All posts by Nanda Barker-Hook

eHop Board Member 2015-present

Ask eHop: Why does Hopkinton have partisan town elections?

graphic-caucus

eHop contacted the Town Clerk last year who told us that caucuses in our area date back to the 1700’s. She also told us that most towns in Massachusetts have non-partisan local elections and that there are less than 20 localities who continue to have Caucus Nominees.   A Special Act of the Legislature is required to discontinue the practice, as well as a vote at a local Town Meeting. The town of Sturbridge did this recently in 2012.  eHop also contacted the Secretary of State’s office last year who told us that according to the 2014 “Election Statistical Book” there are only 16 towns where the local election is preceded by partisan caucuses. Massachusetts has a total of 351 cities and towns. So less than 5% of municipalities have caucus nominees. Read more Massachusetts election stats…

As a side note, in some instances the federal Hatch Act may prohibit state or local employees whose salary is paid completely by federal loans or grants from becoming candidates for public office in a partisan election. This has occasionally prevented Hopkinton residents from running for local office. Read more about the Hatch Act…

Town Election Update – More Candidates Still Needed

Town Election 2017 Word Cloud

Considering running for local office, but don’t know where to begin?

To become a candidate a person must either obtain and submit nomination papers by securing the signatures of 50 Hopkinton registered voters by Monday, March 27; or a person may qualify by being the top vote-getter in one of the town political party caucuses.  The Democratic caucus is Friday, April 7 at 6:30-8:30 PM in Town Hall Room 215-216. The date of the Republican Caucus is Friday, April 7 at 5:00-7:00 PM in Town Hall Room 211. Nomination signature papers are available from the Town Clerk’s office in Town Hall.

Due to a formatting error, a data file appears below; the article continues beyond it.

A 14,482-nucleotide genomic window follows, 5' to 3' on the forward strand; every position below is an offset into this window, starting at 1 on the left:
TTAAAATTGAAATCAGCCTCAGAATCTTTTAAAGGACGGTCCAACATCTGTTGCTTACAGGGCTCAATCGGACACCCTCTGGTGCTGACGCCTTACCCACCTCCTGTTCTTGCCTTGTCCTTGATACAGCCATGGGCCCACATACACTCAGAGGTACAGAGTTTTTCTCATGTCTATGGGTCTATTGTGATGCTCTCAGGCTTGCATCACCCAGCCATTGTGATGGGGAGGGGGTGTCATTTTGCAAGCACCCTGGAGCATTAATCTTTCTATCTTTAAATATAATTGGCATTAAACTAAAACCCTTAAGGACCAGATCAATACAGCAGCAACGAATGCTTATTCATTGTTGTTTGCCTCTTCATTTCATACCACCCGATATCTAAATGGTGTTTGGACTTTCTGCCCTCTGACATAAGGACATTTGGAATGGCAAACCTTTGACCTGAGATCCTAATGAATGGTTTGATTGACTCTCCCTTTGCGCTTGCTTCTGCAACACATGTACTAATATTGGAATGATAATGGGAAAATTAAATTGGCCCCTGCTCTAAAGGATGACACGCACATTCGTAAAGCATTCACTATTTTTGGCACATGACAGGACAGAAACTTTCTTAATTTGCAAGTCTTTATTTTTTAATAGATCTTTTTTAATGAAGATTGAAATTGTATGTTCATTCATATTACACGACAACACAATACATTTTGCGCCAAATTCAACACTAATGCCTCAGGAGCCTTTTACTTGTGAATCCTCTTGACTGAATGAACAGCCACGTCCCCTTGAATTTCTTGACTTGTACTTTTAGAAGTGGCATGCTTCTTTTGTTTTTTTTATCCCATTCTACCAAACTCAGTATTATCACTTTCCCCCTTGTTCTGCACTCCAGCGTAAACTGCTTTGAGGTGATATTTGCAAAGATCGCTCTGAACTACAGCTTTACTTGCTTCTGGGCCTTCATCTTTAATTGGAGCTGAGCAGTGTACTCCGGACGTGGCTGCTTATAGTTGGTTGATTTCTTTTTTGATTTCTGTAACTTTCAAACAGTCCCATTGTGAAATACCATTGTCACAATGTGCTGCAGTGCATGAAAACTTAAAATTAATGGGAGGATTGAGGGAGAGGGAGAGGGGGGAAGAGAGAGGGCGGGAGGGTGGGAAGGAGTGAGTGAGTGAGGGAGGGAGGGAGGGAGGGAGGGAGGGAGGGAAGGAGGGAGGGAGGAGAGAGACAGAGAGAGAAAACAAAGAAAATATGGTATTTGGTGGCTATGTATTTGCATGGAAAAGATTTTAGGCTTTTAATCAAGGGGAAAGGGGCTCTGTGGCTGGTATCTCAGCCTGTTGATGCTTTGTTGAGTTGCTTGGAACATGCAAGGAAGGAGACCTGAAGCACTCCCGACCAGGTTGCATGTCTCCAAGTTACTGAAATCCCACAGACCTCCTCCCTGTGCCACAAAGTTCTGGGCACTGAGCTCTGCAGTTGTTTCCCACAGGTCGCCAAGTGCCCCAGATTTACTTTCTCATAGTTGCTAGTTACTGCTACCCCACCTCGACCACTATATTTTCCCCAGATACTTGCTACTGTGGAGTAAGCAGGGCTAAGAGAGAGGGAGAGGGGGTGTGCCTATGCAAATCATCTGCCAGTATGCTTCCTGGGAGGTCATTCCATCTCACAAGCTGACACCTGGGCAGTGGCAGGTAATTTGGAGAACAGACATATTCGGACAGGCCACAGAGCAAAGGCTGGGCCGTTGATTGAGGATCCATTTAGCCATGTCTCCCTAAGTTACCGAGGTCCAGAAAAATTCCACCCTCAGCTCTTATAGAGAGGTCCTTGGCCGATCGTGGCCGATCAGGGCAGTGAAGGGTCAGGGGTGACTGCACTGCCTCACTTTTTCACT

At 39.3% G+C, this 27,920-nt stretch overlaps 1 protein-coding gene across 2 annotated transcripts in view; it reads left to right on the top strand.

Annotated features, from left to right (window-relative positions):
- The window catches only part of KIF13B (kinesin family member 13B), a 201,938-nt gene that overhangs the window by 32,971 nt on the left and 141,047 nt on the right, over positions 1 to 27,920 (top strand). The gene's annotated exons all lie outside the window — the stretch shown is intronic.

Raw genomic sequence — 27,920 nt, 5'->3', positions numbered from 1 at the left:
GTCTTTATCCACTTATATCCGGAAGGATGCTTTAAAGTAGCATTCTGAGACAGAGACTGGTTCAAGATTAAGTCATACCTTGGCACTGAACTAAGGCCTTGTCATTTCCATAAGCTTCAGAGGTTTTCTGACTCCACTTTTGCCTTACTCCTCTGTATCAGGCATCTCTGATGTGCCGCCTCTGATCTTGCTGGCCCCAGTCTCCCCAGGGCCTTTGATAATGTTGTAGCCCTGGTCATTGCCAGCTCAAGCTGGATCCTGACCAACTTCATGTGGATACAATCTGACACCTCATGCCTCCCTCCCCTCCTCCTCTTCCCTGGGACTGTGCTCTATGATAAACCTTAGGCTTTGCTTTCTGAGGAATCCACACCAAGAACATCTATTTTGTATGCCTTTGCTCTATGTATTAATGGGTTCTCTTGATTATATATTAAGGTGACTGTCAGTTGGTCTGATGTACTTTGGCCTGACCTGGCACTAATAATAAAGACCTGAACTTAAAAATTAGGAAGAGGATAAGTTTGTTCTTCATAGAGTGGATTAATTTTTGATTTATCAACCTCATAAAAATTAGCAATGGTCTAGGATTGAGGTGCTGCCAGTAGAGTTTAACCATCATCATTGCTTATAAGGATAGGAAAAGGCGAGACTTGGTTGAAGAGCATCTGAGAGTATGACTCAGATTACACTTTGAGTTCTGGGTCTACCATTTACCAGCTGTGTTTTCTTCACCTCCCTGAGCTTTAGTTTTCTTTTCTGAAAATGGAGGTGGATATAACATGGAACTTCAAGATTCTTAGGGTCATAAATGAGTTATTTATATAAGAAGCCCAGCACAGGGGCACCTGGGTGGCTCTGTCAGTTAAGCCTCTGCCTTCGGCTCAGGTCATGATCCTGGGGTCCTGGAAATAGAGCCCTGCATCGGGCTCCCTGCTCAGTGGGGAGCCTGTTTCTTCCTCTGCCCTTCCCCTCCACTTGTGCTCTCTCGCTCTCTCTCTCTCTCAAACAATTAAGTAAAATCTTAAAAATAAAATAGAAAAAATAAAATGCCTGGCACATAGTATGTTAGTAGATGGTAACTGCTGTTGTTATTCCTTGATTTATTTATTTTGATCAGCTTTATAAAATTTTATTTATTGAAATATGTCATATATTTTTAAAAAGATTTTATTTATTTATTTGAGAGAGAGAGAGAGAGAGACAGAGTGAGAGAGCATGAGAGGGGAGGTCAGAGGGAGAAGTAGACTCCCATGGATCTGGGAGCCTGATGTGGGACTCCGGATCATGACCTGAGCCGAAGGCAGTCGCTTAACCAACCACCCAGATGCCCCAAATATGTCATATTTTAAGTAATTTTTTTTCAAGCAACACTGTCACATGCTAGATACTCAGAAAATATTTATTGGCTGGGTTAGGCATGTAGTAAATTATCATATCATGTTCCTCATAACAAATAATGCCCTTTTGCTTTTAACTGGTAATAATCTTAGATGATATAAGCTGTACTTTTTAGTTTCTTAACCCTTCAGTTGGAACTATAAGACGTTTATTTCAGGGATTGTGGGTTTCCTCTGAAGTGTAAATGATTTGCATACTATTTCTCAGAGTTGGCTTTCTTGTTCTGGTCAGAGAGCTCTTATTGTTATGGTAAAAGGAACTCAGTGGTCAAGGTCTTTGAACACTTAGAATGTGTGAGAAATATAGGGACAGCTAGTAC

Offices on the May 15 Ballot

Board of Assessors, 3 Years, 1 Seat
Board of Assessors, 1 Year, 1 Seat

  • No candidates yet

Board of Health, 3 Years, 1 Seat

  • Elizabeth Whittemore, Democrat

Board of Health, 1 Year, 1 Seat

  • Michael King, Democrat

Board of Library Trustees, 3 Years, 2 Seats

  • Stanley D Pulnik, Unenrolled (incumbent)
  • June Harris, Republican (incumbent)

Board of Library Trustees, 1 Year, 1 Seat

  • Jessica King, Democrat

Board of Selectmen, 3 Years, 1 Seat

  • John M Coutinho, Republican (incumbent)

Cemetery Commissioners, 3 Years, 1 Seat

  • Claire Wright, Republican (incumbent)

Commissioners of Trust Funds, 3 Years, 1 Seat

  • Muriel Kramer, Democrat

Constable, 3 Years, 1 Seat
Constable, 1 Year, 1 Seat

  • No candidates yet

Hopkinton Housing Authority, 5 Years, 1 Seat

  • No candidates yet

Parks and Recreation Commission, 3 Years, 2 Seats – Contested Race

  • Christina Anderson, Unenrolled
  • Laura Hanson, Democrat (incumbent)
  • Amy Markovich, Republican (incumbent)

Planning Board, 5 Years, 2 Seats – Contested Race

  • Amy Ritterbusch, Democrat
  • Gary Trendel, Republican
  • Kenneth Weismantel, Republican (incumbent)

Planning Board, 3 Years, 1 Seat

  • No candidates yet

Planning Board, 1 Year, 1 Seat

  • Irfan Nasrullah, Democrat

School Committee, 3 Years, 2 Seats

  • Jennifer Devlin, Democrat
  • Meenakshi Bharath, Unenrolled

Board of Library Trustees – Did you Know?

Hopkinton Library Under Construction in snow